Editor’s note: This is fifth in the series of East Lansing City Council candidate profiles by ELi reporters. Eight candidates are vying for three open Council seats in the Nov. 7 election. Check out ELi’s Elections coverage for more profiles. ELi is partnering with the League of Women Voters for a 6:30 p.m. Sept. 14 City Council Candidate Forum. Click here to help ELi and the League formulate questions for the candidates.
East Lansing City Council candidate Dan Bollman admits he may be a bit of a policy wonk.
“I can definitely discuss the things that I’m passionate about and interested in at length,” he said. “And I often shift conversations to those things. I guess it’s good that the things I’m interested in and passionate about are beneficial to the community.”
Bollman is a native of Allen Park, Michigan, an Eagle Scout, and holds three degrees from the University of Michigan: a bachelor’s in architecture and two master’s, one in architecture and the other in business administration. He’s also been passionate about public service for more than 30 years.
Bollman’s background and experience
Bollman served as the Historic Preservation Coordinator in Kalamazoo for five years and on the Ann Arbor and East Lansing Historic District Commissions. He was also active in the Marble Elementary Parents Council and coached his daughter’s archery team. Since 2019, he’s had a seat on the State Historic Preservation Review Board after being appointed by Governor Gretchen Whitmer.
He currently sits on the East Lansing Planning Commission, a role he’s held since 2015 and chaired from 2017-2022.
“I want to continue playing an active role in keeping East Lansing progressive and engaged,” Bollman said. “I really feel like I bring an experienced perspective that includes more than 15 years of municipal experience, familiarity with planning and zoning and urbanism, and all the things that current Council could use and, frankly, the city could use.
“I can demonstrate 15 uninterrupted years of service to the city,” he said. “Didn’t quit or withdraw when things didn’t go my way. When I wasn’t appointed twice. When I wasn’t elected.”
He moved to East Lansing in 2007 when his wife was offered a position at Michigan State University where she now works as a department chair. Bollman himself has moved into academia, working as an adjunct professor at Lansing Community College and, starting just this month, a position as a teaching specialist with the construction management program at MSU. He also is the owner of East Arbor Architecture in East Lansing.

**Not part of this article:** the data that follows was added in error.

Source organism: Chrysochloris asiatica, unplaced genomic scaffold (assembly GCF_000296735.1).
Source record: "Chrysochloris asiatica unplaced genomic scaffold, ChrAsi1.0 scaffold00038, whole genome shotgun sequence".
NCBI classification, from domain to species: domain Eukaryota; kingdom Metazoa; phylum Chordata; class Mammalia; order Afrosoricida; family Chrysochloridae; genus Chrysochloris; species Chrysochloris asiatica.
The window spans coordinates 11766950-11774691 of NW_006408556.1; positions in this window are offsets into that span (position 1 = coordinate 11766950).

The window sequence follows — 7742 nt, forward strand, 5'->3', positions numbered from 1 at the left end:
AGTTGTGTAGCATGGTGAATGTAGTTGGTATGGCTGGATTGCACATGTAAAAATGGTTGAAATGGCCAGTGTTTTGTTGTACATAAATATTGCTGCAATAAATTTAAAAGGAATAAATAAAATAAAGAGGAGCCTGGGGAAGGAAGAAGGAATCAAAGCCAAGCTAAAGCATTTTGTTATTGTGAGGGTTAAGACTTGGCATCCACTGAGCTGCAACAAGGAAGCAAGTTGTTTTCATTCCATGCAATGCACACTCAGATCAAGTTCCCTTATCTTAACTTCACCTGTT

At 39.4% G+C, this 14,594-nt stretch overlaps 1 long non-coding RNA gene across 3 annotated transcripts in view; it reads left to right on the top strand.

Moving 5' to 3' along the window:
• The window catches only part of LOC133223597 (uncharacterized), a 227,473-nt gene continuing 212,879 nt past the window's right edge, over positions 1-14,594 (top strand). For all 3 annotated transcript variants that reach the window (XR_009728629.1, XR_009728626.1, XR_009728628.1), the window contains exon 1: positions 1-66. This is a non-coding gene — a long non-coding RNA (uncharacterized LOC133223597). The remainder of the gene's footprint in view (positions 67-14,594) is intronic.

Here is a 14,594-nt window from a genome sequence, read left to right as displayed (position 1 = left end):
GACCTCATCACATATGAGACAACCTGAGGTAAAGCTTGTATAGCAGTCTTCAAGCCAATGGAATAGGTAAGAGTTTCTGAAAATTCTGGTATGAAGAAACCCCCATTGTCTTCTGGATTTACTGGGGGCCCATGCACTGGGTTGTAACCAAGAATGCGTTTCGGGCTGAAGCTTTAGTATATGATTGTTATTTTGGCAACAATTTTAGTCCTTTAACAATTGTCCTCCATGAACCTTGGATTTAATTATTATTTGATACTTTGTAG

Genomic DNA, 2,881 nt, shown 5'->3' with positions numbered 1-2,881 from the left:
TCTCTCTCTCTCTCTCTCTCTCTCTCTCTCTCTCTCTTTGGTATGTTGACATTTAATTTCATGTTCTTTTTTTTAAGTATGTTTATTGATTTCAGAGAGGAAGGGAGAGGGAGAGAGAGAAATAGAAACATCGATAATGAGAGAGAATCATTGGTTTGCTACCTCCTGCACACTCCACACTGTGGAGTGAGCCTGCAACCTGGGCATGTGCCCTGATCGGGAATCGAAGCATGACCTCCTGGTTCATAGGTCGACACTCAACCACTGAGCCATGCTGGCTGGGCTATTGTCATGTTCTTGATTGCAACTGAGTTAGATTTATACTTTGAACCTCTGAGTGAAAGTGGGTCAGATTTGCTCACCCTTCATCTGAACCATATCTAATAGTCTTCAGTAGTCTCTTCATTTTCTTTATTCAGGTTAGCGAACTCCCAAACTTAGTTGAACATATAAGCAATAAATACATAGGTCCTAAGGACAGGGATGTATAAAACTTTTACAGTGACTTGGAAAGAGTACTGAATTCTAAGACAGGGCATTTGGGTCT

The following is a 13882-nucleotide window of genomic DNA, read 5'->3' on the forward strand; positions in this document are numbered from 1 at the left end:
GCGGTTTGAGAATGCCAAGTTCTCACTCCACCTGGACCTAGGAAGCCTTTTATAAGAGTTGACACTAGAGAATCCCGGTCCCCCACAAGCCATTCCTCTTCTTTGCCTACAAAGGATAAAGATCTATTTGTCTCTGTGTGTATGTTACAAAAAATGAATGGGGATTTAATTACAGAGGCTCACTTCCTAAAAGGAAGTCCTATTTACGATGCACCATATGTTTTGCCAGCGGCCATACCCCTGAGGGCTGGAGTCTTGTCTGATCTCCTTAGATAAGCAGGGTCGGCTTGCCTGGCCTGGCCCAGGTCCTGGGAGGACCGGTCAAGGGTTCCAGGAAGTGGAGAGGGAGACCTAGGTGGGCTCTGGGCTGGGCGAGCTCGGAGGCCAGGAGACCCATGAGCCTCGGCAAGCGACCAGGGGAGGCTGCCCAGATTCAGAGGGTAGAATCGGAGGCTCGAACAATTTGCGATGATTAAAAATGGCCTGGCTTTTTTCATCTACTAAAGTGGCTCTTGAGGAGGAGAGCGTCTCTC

Bollman is confident his experience can lead to success on Council.
“I feel like the time that I’ve spent and the staff I’ve met through my work with the different commissions and the committees on those commissions have taught me a fair amount about how things work at city hall,” he said. “I can hit the ground running.”
Bollman’s top priorities
When asked about the most pressing issues East Lansing is facing, Bollman shared both immediate concerns and his long-term hopes for the community.
“I am concerned that we’ve got a lot of vacancies to fill and even when we fill those vacancies, we’ve lost a century of institutional knowledge that we’re not going to get back,” he said.
“But I’m really passionate about increasing neighborhood inclusivity. I live on the 500 block of Bailey [Street]. We chose to live here. We chose to live near a Big Ten university with the expected urban drama that periodically happens at loud hours. There are loud conversations that happen at 2 a.m., not right outside our window but almost right outside our window and, of course, there’s an occasional beer bottle on the lawn and so on,” Bollman said. “But because we chose to live there, my daughters have been able to walk to their schools from kindergarten through 12th grade. Access to schools and the parks and the library and the community center and the shops downtown are something I have the privilege to enjoy. I’d like to see a way to make those amenities available to more people.
“In a college town, there’s a really delicate balance that needs to be maintained,” he said. “Is there a way that can be made [available] to young families and visiting professors, while at the same time as leaving the opportunity for students who invariably want access to all those things, too.
“Part of that challenge is finding that balance. But I believe we can.”
Editor’s note: The order of publication of the East Lansing City Council candidates profiles was determined by names being put in a hat and randomly drawn. The order the names were drawn is the order the profiles are running in ELi.